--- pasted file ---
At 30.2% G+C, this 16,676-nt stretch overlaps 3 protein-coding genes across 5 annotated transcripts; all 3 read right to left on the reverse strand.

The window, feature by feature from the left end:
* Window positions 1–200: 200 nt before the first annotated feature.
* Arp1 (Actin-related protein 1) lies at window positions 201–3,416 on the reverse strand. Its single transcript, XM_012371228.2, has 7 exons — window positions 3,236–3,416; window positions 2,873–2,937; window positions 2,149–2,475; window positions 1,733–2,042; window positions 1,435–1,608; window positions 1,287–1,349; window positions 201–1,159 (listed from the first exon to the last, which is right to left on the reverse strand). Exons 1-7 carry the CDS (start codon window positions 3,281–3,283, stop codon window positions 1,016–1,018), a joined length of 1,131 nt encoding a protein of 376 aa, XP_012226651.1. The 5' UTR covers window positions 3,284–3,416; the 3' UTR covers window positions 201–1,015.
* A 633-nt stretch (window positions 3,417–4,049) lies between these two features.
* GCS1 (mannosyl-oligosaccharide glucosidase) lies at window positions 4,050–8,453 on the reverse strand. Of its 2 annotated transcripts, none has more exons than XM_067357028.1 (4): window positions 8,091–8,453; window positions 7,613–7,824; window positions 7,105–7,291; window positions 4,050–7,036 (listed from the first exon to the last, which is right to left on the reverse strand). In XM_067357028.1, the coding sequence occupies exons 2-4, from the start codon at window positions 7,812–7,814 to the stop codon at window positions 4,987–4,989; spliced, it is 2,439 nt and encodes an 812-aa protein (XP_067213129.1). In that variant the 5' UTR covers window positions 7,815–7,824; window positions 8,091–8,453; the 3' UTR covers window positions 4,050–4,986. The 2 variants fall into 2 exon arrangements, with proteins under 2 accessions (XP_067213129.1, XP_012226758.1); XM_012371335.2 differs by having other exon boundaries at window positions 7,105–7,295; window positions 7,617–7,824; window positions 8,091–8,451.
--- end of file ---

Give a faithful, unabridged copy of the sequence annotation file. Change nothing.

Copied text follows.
At 30.2% G+C, this 16,676-nt stretch overlaps 3 protein-coding genes across 5 annotated transcripts; all 3 read right to left on the reverse strand.

The window, feature by feature from the left end:
* Window positions 1–200: 200 nt before the first annotated feature.
* Arp1 (Actin-related protein 1) lies at window positions 201–3,416 on the reverse strand. Its single transcript, XM_012371228.2, has 7 exons — window positions 3,236–3,416; window positions 2,873–2,937; window positions 2,149–2,475; window positions 1,733–2,042; window positions 1,435–1,608; window positions 1,287–1,349; window positions 201–1,159 (listed from the first exon to the last, which is right to left on the reverse strand). Exons 1-7 carry the CDS (start codon window positions 3,281–3,283, stop codon window positions 1,016–1,018), a joined length of 1,131 nt encoding a protein of 376 aa, XP_012226651.1. The 5' UTR covers window positions 3,284–3,416; the 3' UTR covers window positions 201–1,015.
* A 633-nt stretch (window positions 3,417–4,049) lies between these two features.
* GCS1 (mannosyl-oligosaccharide glucosidase) lies at window positions 4,050–8,453 on the reverse strand. Of its 2 annotated transcripts, none has more exons than XM_067357028.1 (4): window positions 8,091–8,453; window positions 7,613–7,824; window positions 7,105–7,291; window positions 4,050–7,036 (listed from the first exon to the last, which is right to left on the reverse strand). In XM_067357028.1, the coding sequence occupies exons 2-4, from the start codon at window positions 7,812–7,814 to the stop codon at window positions 4,987–4,989; spliced, it is 2,439 nt and encodes an 812-aa protein (XP_067213129.1). In that variant the 5' UTR covers window positions 7,815–7,824; window positions 8,091–8,453; the 3' UTR covers window positions 4,050–4,986. The 2 variants fall into 2 exon arrangements, with proteins under 2 accessions (XP_067213129.1, XP_012226758.1); XM_012371335.2 differs by having other exon boundaries at window positions 7,105–7,295; window positions 7,617–7,824; window positions 8,091–8,451.